The oil has to be heated for 2 reasons the first is to remove the solvent. The 3 main solvents used are grain alcohol, isoipropanol and acetone all of them make good solvent and have plus’s and negatives. CO2 is also used and is by far the cleanest way to extract oil, this involves expensive equipment. They are all non toxic at low levels but need removing from your oil especially when immunity is down. The main solvents used to extract the cannabinoids etc from the plant material isopropanol, acetone and high strength grain alcohol, have realitivly high toxicity levels meaning you would need a high dose to cause harm. Human exposure studies /daily oral intake of low doses (2.6 or 6.4mg/Kg body weight) of isopropanol alcohol by groups of 8 men for 6 weeks had no effect on blood cells, serum or urine and produced no subjective systems ( refer 1). Isopropanol is more toxic then ethanol (refer 2). This analysis is very useful especially for when making oil for the first time, as you want to remove all your solvent and this test shows this. Other contaminates this analysis shows if any nutrients, leaching from the soil or the water are left in the oil.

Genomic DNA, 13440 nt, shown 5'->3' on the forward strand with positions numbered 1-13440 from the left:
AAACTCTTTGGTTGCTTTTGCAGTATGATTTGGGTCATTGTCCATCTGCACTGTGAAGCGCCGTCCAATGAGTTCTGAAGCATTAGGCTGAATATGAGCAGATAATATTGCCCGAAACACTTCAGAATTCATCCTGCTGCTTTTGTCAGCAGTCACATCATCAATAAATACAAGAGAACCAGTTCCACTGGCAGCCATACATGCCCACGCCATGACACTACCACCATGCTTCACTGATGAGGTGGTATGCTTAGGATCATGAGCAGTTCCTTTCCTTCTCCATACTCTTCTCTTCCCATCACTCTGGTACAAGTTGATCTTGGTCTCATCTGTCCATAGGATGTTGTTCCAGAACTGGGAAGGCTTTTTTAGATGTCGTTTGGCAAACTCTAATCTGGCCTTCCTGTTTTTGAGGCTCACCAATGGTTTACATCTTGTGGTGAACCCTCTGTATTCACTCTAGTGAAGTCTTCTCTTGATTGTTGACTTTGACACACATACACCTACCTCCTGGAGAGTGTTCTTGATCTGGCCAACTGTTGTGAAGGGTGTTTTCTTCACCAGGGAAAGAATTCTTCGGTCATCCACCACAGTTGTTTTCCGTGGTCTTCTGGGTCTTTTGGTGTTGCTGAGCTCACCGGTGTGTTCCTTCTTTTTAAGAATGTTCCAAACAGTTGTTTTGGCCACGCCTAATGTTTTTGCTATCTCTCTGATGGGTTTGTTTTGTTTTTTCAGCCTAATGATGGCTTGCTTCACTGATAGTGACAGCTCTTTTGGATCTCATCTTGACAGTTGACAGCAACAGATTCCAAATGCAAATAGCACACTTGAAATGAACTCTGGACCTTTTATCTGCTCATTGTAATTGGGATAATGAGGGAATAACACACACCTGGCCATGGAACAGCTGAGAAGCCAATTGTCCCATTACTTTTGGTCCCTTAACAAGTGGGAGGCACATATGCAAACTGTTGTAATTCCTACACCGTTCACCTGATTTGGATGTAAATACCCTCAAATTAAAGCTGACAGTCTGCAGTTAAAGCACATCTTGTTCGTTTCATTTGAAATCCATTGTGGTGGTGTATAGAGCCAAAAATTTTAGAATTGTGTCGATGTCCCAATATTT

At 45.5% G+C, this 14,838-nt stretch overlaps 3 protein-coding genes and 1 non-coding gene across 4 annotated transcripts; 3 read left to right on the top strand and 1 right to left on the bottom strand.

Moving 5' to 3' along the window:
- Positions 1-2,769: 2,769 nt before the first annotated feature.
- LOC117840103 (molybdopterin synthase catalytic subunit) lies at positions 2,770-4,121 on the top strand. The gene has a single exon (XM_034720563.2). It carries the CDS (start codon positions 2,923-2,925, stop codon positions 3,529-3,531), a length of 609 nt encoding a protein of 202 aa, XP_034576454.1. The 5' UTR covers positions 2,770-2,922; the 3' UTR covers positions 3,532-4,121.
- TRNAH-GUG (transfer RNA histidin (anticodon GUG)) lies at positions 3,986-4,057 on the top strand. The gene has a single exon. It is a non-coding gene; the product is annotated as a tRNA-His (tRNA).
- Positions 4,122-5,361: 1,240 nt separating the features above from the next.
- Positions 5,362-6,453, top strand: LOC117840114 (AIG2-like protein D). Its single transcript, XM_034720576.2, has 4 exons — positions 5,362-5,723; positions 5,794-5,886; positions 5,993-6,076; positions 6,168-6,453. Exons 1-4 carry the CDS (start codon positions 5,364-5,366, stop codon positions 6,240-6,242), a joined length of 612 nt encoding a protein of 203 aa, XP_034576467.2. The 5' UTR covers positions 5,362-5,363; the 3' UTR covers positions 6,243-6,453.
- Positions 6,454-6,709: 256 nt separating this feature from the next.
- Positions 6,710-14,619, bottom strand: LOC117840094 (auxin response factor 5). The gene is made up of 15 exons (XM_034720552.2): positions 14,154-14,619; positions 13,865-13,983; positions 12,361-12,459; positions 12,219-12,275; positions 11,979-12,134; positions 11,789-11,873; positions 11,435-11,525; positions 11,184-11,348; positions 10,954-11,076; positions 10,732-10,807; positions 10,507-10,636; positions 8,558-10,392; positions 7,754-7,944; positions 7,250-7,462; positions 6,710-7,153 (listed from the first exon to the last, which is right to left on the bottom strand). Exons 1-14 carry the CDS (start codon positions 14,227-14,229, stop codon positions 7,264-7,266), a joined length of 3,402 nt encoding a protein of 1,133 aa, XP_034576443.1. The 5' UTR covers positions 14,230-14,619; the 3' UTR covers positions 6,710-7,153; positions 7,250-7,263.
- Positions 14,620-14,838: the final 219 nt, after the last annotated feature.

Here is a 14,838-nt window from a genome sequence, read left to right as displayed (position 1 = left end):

The second is to decarboxylate your oil, which is basically removing the acid from THCA so it becomes THC which then turns CBN. The reason we do this is THC has been shown through scientific research to kill cancer cells, and to stop pain to name but a few things. (refer 3) New properties of this plant and the cannabinoids are being discovered everyday.
Another type of testing is gas chromatography (GC), again this is done under laboratory conditions but is not recommended for cannabis oil as it uses heat this heat can effect your results for the reasons mentioned above. When the heat is added during the test it can turn some THCA into THC then CBN so you will not know whether you decarboxylated your oil for long enough or too long as accurately as HPLC. If you did leave any solvent in your oil this could also be effected by the heat.